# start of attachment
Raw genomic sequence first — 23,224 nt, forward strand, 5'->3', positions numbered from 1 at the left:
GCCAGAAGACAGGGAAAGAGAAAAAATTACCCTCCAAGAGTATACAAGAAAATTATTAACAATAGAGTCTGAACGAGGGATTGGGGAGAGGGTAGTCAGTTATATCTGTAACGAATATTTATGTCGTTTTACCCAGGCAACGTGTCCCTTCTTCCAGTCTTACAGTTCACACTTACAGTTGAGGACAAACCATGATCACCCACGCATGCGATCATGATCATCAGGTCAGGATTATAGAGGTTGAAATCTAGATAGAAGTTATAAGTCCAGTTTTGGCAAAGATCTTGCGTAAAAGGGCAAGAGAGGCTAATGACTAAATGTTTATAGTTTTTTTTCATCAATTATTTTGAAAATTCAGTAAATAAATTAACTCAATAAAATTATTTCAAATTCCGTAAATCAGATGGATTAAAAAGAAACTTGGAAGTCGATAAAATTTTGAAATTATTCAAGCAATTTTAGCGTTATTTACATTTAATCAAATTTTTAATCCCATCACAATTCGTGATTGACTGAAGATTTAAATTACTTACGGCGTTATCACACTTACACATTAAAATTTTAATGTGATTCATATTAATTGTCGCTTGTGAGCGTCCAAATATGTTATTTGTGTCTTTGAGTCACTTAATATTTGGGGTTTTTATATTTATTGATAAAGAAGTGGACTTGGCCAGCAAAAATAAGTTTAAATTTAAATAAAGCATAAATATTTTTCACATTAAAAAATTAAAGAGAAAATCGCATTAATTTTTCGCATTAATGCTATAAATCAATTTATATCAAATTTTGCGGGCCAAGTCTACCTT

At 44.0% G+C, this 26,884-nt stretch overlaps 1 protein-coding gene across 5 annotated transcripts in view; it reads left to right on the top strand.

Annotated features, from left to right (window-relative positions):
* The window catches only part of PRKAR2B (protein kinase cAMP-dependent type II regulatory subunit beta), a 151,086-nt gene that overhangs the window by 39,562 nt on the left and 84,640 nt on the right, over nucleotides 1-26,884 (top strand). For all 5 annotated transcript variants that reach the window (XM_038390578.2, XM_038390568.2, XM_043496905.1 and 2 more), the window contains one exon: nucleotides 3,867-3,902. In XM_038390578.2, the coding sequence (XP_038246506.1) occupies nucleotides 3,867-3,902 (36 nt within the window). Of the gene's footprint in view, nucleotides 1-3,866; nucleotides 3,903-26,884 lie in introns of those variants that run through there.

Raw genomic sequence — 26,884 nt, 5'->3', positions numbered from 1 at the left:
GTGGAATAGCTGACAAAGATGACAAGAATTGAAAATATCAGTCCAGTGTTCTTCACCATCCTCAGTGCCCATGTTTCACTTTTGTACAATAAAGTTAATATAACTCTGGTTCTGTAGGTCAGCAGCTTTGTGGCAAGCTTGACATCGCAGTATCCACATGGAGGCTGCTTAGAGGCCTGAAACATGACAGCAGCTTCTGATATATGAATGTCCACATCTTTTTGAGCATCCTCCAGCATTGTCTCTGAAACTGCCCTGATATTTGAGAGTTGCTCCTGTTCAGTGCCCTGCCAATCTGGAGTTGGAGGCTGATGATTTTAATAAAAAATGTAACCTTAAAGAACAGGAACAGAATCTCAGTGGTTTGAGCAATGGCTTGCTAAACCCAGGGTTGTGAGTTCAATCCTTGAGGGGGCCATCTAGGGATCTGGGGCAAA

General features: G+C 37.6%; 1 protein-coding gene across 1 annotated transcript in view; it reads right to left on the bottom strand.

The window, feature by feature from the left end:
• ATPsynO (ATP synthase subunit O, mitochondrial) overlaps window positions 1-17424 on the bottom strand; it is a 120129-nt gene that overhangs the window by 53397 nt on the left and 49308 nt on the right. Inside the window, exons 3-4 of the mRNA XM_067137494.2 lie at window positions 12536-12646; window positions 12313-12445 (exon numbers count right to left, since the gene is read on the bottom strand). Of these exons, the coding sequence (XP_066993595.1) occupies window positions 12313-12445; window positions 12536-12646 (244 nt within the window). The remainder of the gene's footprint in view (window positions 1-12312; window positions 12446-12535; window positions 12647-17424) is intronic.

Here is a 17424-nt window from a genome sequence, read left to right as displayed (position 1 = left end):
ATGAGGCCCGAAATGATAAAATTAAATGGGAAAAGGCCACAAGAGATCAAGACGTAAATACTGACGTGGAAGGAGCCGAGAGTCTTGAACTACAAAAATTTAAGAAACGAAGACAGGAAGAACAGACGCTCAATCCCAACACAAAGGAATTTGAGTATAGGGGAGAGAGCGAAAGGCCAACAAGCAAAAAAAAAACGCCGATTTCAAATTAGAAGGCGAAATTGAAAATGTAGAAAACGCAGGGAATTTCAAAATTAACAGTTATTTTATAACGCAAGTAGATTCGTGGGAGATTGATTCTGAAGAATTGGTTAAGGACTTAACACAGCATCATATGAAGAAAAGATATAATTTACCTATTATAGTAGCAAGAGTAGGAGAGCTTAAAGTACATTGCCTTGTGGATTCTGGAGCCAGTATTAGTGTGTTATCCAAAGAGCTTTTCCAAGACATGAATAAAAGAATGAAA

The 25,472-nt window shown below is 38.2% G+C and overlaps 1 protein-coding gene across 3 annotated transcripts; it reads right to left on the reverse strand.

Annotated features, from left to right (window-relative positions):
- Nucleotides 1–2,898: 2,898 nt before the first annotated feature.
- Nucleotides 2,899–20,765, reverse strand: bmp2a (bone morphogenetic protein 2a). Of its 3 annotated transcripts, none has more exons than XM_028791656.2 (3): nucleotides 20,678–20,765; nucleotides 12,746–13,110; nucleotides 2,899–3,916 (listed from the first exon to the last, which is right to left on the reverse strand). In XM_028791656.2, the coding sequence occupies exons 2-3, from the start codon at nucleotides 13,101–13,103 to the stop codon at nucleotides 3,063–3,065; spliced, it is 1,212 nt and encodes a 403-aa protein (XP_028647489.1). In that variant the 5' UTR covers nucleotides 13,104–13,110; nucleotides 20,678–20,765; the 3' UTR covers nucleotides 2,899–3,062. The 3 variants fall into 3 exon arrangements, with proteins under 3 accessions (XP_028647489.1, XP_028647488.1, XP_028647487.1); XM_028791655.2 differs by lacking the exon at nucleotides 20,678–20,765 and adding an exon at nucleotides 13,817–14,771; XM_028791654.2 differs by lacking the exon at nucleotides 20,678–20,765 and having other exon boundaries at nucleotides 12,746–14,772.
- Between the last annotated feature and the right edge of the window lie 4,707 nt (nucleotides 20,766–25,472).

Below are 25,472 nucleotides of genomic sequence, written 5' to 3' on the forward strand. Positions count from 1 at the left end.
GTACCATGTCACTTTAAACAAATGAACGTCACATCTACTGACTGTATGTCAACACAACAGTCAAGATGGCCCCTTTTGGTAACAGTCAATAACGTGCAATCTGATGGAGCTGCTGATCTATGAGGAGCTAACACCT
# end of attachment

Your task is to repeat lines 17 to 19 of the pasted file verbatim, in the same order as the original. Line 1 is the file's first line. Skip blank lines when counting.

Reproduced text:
- Between the last annotated feature and the right edge of the window lie 4,707 nt (nucleotides 20,766–25,472).

Below are 25,472 nucleotides of genomic sequence, written 5' to 3' on the forward strand. Positions count from 1 at the left end.
GTACCATGTCACTTTAAACAAATGAACGTCACATCTACTGACTGTATGTCAACACAACAGTCAAGATGGCCCCTTTTGGTAACAGTCAATAACGTGCAATCTGATGGAGCTGCTGATCTATGAGGAGCTAACACCT